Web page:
As the Company Medical Advisor, my primary concern is the safety and wellbeing of everyone that works at National Grid. It’s imperative that we have the right safeguards in place to prevent accidents that could be caused by individuals who might be under the influence of drugs or alcohol – we just can’t afford to be complacent.
Certain industries, such as oil, gas and nuclear, as well as many others are already ahead of the game in this area; having introduced a zero tolerance culture when it comes to drugs and alcohol in the workplace along with random testing.
National Grid isn’t here to police our lifestyle choices, but it does have a responsibility to its employees and the society that it serves; to make sure that when we turn up for work, we’re fit to work.
The new UK drug and alcohol policy is in place to reinforce that. The introduction of random drug and alcohol testing next spring is just one way of making sure that we have the right safeguards in place to protect our employees, the people we work with and the people we work for from anyone who may be under the influence of drugs and alcohol while working at National Grid.
Drug and alcohol misuse
We have seen a shift in the use and misuse of drugs and alcohol in recent years. Drink driving is now socially unacceptable and most people will make the right choices; using public transport or getting a taxi rather than getting behind the wheel at the end of a night out. However, one in five drivers (7.6 million) still admits to driving the next day with enough alcohol in their system to fail a breath test.
A survey by Drinkaware* found that over half a million people turned up for work suffering from the effects of too much alcohol each day and a binge-drinking culture has only added to the problem in the workplace. Stimulant drugs like cocaine, amphetamines and ecstasy are now more widely available and the demand for them is on the increase.
Drug and alcohol misuse can affect learning, judgement, decision making, mood, memory and behaviour but, despite being aware of these harmful outcomes, many people who use drugs continue to take them.
The social effects of ongoing drug and alcohol misuse can be widespread, catastrophic and can quickly spiral out of control. Individuals can become dependent very quickly, given the right (or wrong) set of circumstances. Once an individual is dependent on drugs or alcohol everything else becomes a secondary concern for them. This can lead to job loss, family break-ups and significant financial issues.
Our workforce is representative of the society we live in. Although we don’t know for sure that there is a drug and/or alcohol problem within National Grid, we don’t know that there isn’t one either. To really be a responsible and safe employer, we owe it to everyone to make sure that we are running the safest operation we can throughout our organisation.
As part of the policy update, we have improved the support that we offer individuals who actively seek help if they believe that they might have a problem with drugs and/or alcohol. National Grid recognises that employees who have (or are developing) a dependency need support. In some cases dependency on drugs and alcohol can be defined as an illness.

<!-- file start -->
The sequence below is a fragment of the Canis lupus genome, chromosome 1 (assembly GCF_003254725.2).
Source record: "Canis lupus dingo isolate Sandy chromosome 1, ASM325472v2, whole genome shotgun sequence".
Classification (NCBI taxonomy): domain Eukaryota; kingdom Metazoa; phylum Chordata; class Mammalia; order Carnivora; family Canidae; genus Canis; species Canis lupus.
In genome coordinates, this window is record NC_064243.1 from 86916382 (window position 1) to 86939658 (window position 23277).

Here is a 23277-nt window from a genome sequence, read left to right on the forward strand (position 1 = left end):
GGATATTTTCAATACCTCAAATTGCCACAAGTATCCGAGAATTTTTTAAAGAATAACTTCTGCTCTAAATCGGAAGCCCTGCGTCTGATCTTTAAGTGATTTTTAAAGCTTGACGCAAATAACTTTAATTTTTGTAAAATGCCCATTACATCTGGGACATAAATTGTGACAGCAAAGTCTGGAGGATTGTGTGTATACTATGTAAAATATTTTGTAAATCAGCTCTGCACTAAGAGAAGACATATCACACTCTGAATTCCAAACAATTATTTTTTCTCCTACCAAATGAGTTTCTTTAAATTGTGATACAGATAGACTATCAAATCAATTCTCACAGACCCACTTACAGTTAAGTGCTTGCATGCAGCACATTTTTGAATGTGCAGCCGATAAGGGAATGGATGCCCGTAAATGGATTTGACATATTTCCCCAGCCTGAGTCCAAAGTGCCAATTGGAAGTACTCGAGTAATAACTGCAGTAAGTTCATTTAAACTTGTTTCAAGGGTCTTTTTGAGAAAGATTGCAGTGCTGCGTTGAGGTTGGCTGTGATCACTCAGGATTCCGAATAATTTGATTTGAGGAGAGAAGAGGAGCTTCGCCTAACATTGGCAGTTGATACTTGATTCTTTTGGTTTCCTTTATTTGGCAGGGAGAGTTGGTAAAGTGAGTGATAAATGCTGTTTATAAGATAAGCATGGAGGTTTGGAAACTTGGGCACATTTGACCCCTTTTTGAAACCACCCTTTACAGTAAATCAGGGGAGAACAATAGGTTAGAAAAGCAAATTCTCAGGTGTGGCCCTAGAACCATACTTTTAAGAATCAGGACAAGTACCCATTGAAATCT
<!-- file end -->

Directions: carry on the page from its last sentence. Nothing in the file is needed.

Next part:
A major part of our policy is to offer confidential support to any employee who voluntarily comes forward; whether they chose to speak to their line manager, team leader, supervisor, HR or Occupational Health. Whatever the circumstances in which help is sought, the Occupational Health team is involved in any treatment programme – so that they can assess the level of dependency, make suitable medical referrals and provide appropriate management advice to the Company (including adjustments and return to work programmes).
I have worked in a number of different industries and have seen how the misuse of drugs and alcohol can impact people’s lives and the lives of those around them. I’ve had conversations about drug and alcohol issues with people from all levels of those organisations – from apprentices to very senior managers. I have also seen how policy, like the one we have at National Grid, has helped an individual recognise that they may have a problem and encouraged them to seek help. Random testing is ultimately a deterrent. It’s a way of making people think twice about their life choices and reflect on their own well-being as well as the well-being of those around them.
About Dr Greg Irons
Dr Greg Irons is the Company Medical Advisor at National Grid. He is a consultant Occupational Physician who worked in a number of NHS hospital roles before specialising in occupational medicine. Since then he has worked extensively in the international oil and gas industry, both on- and offshore, and he currently holds senior occupational health posts in a number of companies, including the nuclear sector and a utility network provider.
His experience and expertise has helped shape the new UK Drugs and Alcohol Policy, and improved the wellbeing support that is now available to anyone who proactively comes forward if they have any drugs and/or alcohol related concerns.
*The Drinkaware Trust is an independent UK-wide alcohol education charity. The survey was conducted in May 2010.